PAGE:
Which performance-tuning approaches you take depend on the needs of your application. Some use cases and recommended solutions are outlined here.
The use cases can be divided into two classes: searching for or accessing data based on values of JSON fields that occur (1) at most once in a given document or (2) possibly more than once.
Queries That Access the Values of Fields That Occur at Most Once in a Given Document
You can tune the performance of such queries in the same ways as for non-JSON data. The choices of which JSON fields to define virtual columns for or which to index, whether to place the table containing your JSON data in the In-Memory Column Store (IM column store), and whether to create materialized views that project some of its fields are analogous to the non-JSON case.
However, in the case of JSON data it is generally more important to apply at least one such performance tuning than it is in the case non-JSON data. Without any such performance aid, it is typically more expensive to access a JSON field than it is to access (non-JSON) column data, because a JSON document must be traversed to locate the data you seek.
Create virtual columns from JSON fields or index JSON fields:
If your queries use simple and highly selective search criteria, for a single JSON field:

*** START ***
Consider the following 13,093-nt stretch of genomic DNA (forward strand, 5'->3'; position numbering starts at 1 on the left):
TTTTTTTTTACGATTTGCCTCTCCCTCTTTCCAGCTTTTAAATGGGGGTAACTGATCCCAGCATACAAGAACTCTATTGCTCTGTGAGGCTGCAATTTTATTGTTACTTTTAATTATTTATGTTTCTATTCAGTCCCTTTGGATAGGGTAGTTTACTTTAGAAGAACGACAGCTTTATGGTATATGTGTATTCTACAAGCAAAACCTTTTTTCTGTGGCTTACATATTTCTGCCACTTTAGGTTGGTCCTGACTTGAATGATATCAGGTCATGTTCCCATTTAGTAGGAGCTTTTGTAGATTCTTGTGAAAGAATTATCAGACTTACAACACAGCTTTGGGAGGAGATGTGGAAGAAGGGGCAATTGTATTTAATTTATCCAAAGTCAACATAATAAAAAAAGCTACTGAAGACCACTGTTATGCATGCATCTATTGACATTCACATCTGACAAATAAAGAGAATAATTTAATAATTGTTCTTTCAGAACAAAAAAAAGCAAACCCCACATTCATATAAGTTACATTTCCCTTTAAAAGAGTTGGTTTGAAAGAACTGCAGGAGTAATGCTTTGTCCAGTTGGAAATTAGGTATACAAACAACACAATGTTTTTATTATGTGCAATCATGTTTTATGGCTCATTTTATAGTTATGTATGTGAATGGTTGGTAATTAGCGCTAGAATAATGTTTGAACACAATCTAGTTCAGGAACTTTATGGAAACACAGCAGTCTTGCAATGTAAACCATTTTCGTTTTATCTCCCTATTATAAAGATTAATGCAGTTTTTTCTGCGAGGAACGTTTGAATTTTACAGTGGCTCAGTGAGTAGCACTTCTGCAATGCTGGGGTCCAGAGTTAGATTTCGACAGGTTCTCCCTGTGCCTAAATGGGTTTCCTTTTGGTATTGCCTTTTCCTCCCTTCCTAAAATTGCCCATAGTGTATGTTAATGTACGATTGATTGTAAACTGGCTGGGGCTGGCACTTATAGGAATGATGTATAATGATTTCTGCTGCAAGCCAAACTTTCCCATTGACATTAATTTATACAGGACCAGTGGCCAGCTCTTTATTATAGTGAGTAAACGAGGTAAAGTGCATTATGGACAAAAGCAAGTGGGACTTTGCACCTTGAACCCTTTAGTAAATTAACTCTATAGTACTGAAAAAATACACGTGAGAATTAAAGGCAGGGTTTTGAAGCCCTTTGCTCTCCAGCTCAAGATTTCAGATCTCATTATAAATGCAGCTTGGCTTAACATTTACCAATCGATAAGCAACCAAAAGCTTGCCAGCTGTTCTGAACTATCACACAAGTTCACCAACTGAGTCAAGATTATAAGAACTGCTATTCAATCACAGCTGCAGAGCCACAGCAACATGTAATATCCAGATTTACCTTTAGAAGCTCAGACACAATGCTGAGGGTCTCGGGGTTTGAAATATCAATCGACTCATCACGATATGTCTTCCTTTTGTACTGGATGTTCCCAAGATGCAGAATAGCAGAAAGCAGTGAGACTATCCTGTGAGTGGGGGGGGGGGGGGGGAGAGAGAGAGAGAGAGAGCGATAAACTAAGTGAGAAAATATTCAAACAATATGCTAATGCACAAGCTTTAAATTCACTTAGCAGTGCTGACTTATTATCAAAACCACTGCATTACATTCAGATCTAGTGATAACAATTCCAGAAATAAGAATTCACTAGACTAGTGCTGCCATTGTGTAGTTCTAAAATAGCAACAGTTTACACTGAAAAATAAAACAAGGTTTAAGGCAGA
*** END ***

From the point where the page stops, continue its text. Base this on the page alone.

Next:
Define a virtual column on the field.
You can often improve performance further by placing the table in the IM column store or creating an index on the virtual column.
Create a function-based index on the field using SQL/JSON function
If your queries involve more than one field:
Define a virtual column on each of the fields.
You can often improve performance further by placing the table in the IM column store or creating a composite index on the virtual columns.
Create a composite function-based index on the fields using multiple invocations of SQL/JSON function
json_value, one for each field.
Queries That Access the Values of Fields That Can Occur More Than Once in a Given Document
In particular, this is the case when you access fields that are contained within an array.
There are three techniques you can use to tune the performance of such queries:
Place the table that contains the JSON data in the IM column store.
Use a JSON search index.
This indexes all of the fields in a JSON document along with their values, including fields that occur inside arrays. The index can optimize any path-based search, including those using path expressions that include filters and full-text operators. The index also supports range-based searches on numeric values.
Use a materialized view of non-JSON columns that are projected from JSON field values using SQL/JSON function
You can generate a separate row from each member of a JSON array, using the
NESTED PATHclause with
A materialized view is typically used for optimizing SQL-based reporting and analytics for JSON content.